In Appreciation to My Folks

Pictured: My Parents (faces skillfully photoshopped to protect their anonymity)

I probably wouldn’t have started this blog in the first place if I hadn’t thought it would be good way to market my comic books. But that isn’t to say that all these entries are just veiled sales pitches; as best I can, I really try to write about my life and my comics in an honest and unpretentious way.

But since this is a public blog, I’m not as always quite as forthcoming as I might be in a more private forum. I avoided the subject of my ankle injury for several weeks, for one. And up until right now, mention of my living arrangements has also been carefully avoided. Only in one brief sentence of one lone blog entry did I elude to the fact that for the whole of 2007, I lived with my parents, in the basement of their suburban home.

I think the reason I was hushed on this point is because of the general consensus that “adult child living in his parents’ basement” is synonymous with “complete loser”. And I gotta admit, it wouldn’t take too much imagination to turn the details of my life in 2007 into a punch line. Not only was I unemployed, in my thirties, and sans girlfriend, but I actually spent all my time drawing comic books. There wasn’t much chance anyone would mistake me for James Dean or Steve McQueen.

Now, I had my reasons for staying with th’ folks (some might call them “rationalizations”, but I’ll ignore those hypothetical people), and I think that all things considered, it was the right decision. But it certainly wasn’t the sort of lifestyle you could brag about at a high school reunion or a cocktail party, which is why the subject hasn’t made it onto the pages of this blog in the past.

But now that I’m out of my parents basement and in a more socially acceptable living arrangement (studying at a Japanese university… that’s pretty cool, eh?), I’d like to give my parents a public, very long overdue thanks for all that they’ve done for me. They allowed me to live in their home rent-free for a year, they believed in me when other friends and relatives thought I was nuts, and they took care of me when my broken ankle made it impossible for me to do anything for myself; bringing every meal to me for two months straight, and running errands for me so I could in some meager way continue with my book marketing efforts. I can say without exaggeration that I have no idea what I would have done without them.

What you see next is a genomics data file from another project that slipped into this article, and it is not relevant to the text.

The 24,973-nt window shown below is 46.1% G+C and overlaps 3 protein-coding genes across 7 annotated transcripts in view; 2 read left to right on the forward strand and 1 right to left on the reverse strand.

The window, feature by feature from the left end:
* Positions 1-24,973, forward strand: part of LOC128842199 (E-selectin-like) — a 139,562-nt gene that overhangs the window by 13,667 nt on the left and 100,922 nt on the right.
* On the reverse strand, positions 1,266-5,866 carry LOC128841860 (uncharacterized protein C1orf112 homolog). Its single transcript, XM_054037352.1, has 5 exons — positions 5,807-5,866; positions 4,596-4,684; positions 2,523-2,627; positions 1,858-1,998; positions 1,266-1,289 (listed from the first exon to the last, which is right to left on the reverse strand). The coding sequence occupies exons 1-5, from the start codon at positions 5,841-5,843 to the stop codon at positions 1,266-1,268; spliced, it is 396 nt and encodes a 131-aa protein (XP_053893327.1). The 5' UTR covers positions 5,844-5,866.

It’s still unclear if my foolhardy dream of “makin’ it in comics” will ever become a reality, but I’m off to a pretty good start. I managed to get a publishing grant, produce a nationally distributed book, and secure a full, two year scholarship. Not too shabby for a year’s work. All this occurred while I lived under my parents’ roof. I owe much of my success to their patience and support . So thanks, Mom and Dad! I couldn’t have done it without you.


The next four entries will deal with my experience applying for a Monbusho Research Scholarship, so people who are thinking of applying for that might want to check back on Friday. Anyone who’s NOT interested in applying for a Monbusho Research Scholarship will want to check back on May 16, when I’ll again write about other things.

  • Mom

    I thought there might be all kinds of problems having an adult child back in our house but it was an experience I wouldn’t trade for anything! I am both proud and pleased for you. I can hardly wait to hear about your new adventures in Japan. Love, Mom